Tailscale, a better VPN?

Let's find out what Tailscale is and how it works!

Jakob Helgesson / May 05, 2022

📖 7 min read

First of all, I am not sponsored or endorsed by Tailscale (hit me up tho Tailscale 😜). However it is really awesome and I plan to make you feel the same today.

Unlike most other VPNs, Tailscale is not used to access the global internet (or at least usually, more on that later). Instead it is used to create your own mesh network like your own little LAN but globally accessible. If you have ever used LogMeIn Hamachi to play games or the like with your friends, you will probably know what I’m talking about.

For me the most amazing thing about Tailscale is how it is even able to work behind firewalls (Unless tailscale is specifically blocked). This means that you could access a device that normally wouldn’t allow vpn hosting as it would be blocked by the firewall. So yes this finally means you could hide a server at your school, however I do not condone it.

Let’s go thru how Tailscale is made, basic install/use and how I am using it in my daily life.

How is Tailscale built?

Tailscale is basically built upon wireguard, an amazing protocol/technology for VPNs. By Tailscale building upon this, we get the amazing speeds and latency that wireguard brings to the table.

How Tailscale works on a deeper level is quite a large but however interesting topic. And it seems like the people over at Tailscale agrees, so they decided to make a blog post describing how Tailscale works. I would really recommend reading it if you are more interested in the deeper levels.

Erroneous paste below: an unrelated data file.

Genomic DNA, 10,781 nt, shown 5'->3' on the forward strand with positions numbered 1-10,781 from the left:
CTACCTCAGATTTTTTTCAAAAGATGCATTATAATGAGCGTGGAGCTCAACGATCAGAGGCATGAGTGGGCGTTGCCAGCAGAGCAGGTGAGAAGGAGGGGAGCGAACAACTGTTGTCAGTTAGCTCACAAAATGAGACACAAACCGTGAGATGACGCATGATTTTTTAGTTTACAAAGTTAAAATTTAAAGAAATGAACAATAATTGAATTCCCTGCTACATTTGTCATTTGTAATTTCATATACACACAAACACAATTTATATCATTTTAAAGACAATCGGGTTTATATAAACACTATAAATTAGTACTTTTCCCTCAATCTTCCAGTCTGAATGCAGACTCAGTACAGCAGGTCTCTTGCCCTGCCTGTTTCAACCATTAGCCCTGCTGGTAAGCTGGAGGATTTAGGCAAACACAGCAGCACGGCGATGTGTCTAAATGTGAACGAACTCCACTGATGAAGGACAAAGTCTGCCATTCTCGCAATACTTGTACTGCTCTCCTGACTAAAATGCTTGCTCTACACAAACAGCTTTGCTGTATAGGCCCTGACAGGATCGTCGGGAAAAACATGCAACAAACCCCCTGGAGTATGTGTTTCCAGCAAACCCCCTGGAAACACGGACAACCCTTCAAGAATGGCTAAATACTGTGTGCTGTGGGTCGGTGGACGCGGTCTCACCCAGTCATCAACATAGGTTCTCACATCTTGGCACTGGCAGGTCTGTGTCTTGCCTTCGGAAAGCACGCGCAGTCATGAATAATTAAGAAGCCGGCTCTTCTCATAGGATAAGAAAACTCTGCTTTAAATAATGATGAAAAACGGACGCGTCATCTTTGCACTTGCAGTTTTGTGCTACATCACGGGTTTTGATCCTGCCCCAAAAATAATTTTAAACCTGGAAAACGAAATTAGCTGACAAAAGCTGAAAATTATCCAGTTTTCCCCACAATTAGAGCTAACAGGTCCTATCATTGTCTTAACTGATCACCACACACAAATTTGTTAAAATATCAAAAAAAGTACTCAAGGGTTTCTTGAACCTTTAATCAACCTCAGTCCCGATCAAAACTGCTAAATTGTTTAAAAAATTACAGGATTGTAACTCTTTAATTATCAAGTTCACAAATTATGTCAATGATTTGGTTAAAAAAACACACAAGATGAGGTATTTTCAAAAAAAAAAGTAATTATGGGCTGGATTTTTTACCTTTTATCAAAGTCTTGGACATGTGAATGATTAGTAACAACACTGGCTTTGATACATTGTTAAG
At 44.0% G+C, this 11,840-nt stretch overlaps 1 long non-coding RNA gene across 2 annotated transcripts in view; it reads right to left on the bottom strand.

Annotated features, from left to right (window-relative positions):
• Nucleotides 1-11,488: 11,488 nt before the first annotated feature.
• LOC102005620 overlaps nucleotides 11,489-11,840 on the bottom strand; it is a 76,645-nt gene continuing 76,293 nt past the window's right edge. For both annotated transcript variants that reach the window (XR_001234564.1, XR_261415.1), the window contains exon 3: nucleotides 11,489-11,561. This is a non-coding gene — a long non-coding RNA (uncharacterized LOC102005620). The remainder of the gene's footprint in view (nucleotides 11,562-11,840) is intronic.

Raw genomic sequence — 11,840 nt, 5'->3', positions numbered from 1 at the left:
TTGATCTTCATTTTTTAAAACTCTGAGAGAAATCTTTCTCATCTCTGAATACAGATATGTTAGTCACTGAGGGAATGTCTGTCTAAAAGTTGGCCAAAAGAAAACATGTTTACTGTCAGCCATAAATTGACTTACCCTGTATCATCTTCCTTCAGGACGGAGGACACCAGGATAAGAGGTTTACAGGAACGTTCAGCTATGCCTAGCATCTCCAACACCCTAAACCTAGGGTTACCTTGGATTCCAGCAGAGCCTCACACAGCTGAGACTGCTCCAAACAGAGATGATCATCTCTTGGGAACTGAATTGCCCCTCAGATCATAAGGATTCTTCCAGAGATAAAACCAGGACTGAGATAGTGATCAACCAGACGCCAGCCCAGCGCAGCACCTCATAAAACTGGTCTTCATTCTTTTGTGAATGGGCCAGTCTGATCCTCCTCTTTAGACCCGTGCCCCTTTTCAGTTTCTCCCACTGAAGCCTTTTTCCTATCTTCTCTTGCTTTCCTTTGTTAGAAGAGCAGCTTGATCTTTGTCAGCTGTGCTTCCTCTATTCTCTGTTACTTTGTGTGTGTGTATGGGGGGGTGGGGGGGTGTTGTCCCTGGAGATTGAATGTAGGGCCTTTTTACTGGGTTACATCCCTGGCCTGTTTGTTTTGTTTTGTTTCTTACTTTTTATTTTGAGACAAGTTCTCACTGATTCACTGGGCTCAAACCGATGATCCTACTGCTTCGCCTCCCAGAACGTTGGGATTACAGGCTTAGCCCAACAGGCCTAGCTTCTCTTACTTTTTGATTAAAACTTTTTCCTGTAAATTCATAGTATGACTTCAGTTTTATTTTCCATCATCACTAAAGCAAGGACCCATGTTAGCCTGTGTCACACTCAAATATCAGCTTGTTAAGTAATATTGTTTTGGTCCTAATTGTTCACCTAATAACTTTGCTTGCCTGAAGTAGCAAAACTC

But of course I will go thru a bit more of an simplified version of that blog post.

So essentially Tailscale is built upon two central systems/planes.

  • The coordination service
  • The DERP network

The coordination service

Most of the data that travels thru Tailscale is actually getting sent via peer to peer networks that the coordination service helps administer and setup.

This has the following main functionalities.

  • Log In
  • Public key box, stores all the public encryption keys for the nodes to be able to communicate.
  • Configure ACLs (Access Control Lists), access settings for your tailnet.

The coordination server is very light which allows Tailscale to be able to offer it with a free plan without going bankrupt. Oh yeah, did I forgot to mention that the basic plan is free forever and is most likely more than most people need. It’s awesome!

The DERP network

I talked about how Tailscale usually operates using peer to peer connections, this is done by various means of NAT transversal, however when this isn’t possible they have built up a network called the DERP network. This network works as a relay, basically your device connects to it and says I wanna go to my second device and it just sends forward the data. Of course this data has been encrypted and Tailscale can’t actually see the data.

Tailscale IPs

The system they came up with is in my opinion a really cool way on how we can “abuse” the reserved IPs.

Each tailscale device get’s their own Tailscale IP. However to avoid the IP collection with any other devices on your normal or the global network they decided to use the IP space 100.x.y.z to avoid any collisions.

The 100.x.y.z space is normally reserved for the CGNAT (Carrier Grade NAT). The CGNAT is a address space that is used between/within ISPs, which means these ips are unused for private networks, this makes it a perfect space for Tailscale to use.

Installing Tailscale

Let’s get started by installing tailscale on your computer so we can play around with it.

Since installation instructions can sometimes change I recommend you to instead visit their download page. They have a handy installation script at the page I linked to, but if you are on linux, your package manager might already have tailscale added, but your result may vary.